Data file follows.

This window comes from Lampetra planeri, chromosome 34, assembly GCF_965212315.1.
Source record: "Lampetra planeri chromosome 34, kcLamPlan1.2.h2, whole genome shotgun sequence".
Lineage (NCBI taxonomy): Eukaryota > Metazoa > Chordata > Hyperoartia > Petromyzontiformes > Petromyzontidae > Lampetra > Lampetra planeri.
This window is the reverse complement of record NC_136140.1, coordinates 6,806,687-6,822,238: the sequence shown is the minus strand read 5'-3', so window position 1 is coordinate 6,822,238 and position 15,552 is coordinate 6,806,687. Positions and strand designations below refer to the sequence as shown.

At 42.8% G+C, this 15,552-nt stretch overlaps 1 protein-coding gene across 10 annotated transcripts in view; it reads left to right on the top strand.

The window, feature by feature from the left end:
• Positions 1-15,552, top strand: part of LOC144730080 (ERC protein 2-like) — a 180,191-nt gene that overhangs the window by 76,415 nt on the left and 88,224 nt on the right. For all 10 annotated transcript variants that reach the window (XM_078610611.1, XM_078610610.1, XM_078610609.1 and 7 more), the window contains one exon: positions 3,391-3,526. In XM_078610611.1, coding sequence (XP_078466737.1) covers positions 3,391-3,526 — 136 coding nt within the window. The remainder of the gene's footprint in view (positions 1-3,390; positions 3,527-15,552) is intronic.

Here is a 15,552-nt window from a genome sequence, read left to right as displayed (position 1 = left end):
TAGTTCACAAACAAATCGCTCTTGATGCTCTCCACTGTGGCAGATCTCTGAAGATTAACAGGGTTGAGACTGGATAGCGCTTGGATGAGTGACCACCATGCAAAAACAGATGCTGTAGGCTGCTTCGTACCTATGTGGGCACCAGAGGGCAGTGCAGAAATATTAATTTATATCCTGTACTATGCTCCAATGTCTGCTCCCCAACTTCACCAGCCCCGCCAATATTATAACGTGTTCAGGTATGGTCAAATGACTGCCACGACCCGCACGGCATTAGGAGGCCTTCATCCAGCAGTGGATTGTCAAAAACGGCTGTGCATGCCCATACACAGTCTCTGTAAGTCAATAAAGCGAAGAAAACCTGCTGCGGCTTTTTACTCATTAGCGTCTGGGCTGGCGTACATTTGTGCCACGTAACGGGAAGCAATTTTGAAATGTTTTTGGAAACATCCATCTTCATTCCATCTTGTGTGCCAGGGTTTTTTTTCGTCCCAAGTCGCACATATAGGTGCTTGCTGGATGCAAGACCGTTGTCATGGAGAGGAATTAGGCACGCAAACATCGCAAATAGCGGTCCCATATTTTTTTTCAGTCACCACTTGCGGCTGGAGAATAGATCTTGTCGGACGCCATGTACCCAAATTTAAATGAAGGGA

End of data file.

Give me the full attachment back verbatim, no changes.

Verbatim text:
This window comes from Lampetra planeri, chromosome 34, assembly GCF_965212315.1.
Source record: "Lampetra planeri chromosome 34, kcLamPlan1.2.h2, whole genome shotgun sequence".
Lineage (NCBI taxonomy): Eukaryota > Metazoa > Chordata > Hyperoartia > Petromyzontiformes > Petromyzontidae > Lampetra > Lampetra planeri.
This window is the reverse complement of record NC_136140.1, coordinates 6,806,687-6,822,238: the sequence shown is the minus strand read 5'-3', so window position 1 is coordinate 6,822,238 and position 15,552 is coordinate 6,806,687. Positions and strand designations below refer to the sequence as shown.

At 42.8% G+C, this 15,552-nt stretch overlaps 1 protein-coding gene across 10 annotated transcripts in view; it reads left to right on the top strand.

The window, feature by feature from the left end:
• Positions 1-15,552, top strand: part of LOC144730080 (ERC protein 2-like) — a 180,191-nt gene that overhangs the window by 76,415 nt on the left and 88,224 nt on the right. For all 10 annotated transcript variants that reach the window (XM_078610611.1, XM_078610610.1, XM_078610609.1 and 7 more), the window contains one exon: positions 3,391-3,526. In XM_078610611.1, coding sequence (XP_078466737.1) covers positions 3,391-3,526 — 136 coding nt within the window. The remainder of the gene's footprint in view (positions 1-3,390; positions 3,527-15,552) is intronic.

Here is a 15,552-nt window from a genome sequence, read left to right as displayed (position 1 = left end):
TAGTTCACAAACAAATCGCTCTTGATGCTCTCCACTGTGGCAGATCTCTGAAGATTAACAGGGTTGAGACTGGATAGCGCTTGGATGAGTGACCACCATGCAAAAACAGATGCTGTAGGCTGCTTCGTACCTATGTGGGCACCAGAGGGCAGTGCAGAAATATTAATTTATATCCTGTACTATGCTCCAATGTCTGCTCCCCAACTTCACCAGCCCCGCCAATATTATAACGTGTTCAGGTATGGTCAAATGACTGCCACGACCCGCACGGCATTAGGAGGCCTTCATCCAGCAGTGGATTGTCAAAAACGGCTGTGCATGCCCATACACAGTCTCTGTAAGTCAATAAAGCGAAGAAAACCTGCTGCGGCTTTTTACTCATTAGCGTCTGGGCTGGCGTACATTTGTGCCACGTAACGGGAAGCAATTTTGAAATGTTTTTGGAAACATCCATCTTCATTCCATCTTGTGTGCCAGGGTTTTTTTTCGTCCCAAGTCGCACATATAGGTGCTTGCTGGATGCAAGACCGTTGTCATGGAGAGGAATTAGGCACGCAAACATCGCAAATAGCGGTCCCATATTTTTTTTCAGTCACCACTTGCGGCTGGAGAATAGATCTTGTCGGACGCCATGTACCCAAATTTAAATGAAGGGA